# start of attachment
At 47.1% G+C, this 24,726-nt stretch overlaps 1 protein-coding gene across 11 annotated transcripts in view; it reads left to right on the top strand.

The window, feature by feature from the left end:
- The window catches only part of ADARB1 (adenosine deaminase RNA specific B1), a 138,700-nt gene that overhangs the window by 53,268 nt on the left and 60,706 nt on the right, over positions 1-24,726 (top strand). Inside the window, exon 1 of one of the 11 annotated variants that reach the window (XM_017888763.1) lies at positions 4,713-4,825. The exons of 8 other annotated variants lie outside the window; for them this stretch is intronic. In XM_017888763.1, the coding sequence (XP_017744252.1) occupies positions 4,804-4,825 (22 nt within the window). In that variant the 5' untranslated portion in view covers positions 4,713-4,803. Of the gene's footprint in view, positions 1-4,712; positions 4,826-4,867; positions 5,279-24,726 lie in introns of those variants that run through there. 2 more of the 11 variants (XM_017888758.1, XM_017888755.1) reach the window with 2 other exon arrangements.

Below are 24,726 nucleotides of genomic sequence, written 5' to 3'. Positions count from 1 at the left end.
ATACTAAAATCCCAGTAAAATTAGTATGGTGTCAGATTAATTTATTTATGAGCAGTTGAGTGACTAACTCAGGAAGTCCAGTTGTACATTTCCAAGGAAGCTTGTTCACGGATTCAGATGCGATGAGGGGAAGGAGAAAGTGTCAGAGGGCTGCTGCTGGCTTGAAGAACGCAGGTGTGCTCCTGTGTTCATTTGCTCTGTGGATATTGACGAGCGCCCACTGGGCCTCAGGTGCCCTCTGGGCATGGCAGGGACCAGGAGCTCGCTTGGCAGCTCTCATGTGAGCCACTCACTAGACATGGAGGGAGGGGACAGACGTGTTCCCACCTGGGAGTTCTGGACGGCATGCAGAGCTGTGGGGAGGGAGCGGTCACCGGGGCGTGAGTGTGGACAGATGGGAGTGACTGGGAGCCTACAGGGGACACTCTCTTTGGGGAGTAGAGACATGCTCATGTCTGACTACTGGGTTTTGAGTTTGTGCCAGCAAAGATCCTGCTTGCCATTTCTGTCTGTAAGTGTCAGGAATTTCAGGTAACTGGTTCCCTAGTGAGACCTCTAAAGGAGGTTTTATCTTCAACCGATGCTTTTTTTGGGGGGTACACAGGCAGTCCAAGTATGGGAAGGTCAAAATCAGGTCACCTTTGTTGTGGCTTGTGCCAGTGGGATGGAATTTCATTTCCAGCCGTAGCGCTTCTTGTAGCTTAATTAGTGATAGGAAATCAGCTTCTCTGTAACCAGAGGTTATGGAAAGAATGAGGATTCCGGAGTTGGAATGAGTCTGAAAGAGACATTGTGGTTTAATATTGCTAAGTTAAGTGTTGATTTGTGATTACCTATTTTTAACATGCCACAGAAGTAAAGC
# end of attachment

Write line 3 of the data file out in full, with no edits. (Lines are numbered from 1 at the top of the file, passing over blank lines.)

- The window catches only part of ADARB1 (adenosine deaminase RNA specific B1), a 138,700-nt gene that overhangs the window by 53,268 nt on the left and 60,706 nt on the right, over positions 1-24,726 (top strand). Inside the window, exon 1 of one of the 11 annotated variants that reach the window (XM_017888763.1) lies at positions 4,713-4,825. The exons of 8 other annotated variants lie outside the window; for them this stretch is intronic. In XM_017888763.1, the coding sequence (XP_017744252.1) occupies positions 4,804-4,825 (22 nt within the window). In that variant the 5' untranslated portion in view covers positions 4,713-4,803. Of the gene's footprint in view, positions 1-4,712; positions 4,826-4,867; positions 5,279-24,726 lie in introns of those variants that run through there. 2 more of the 11 variants (XM_017888758.1, XM_017888755.1) reach the window with 2 other exon arrangements.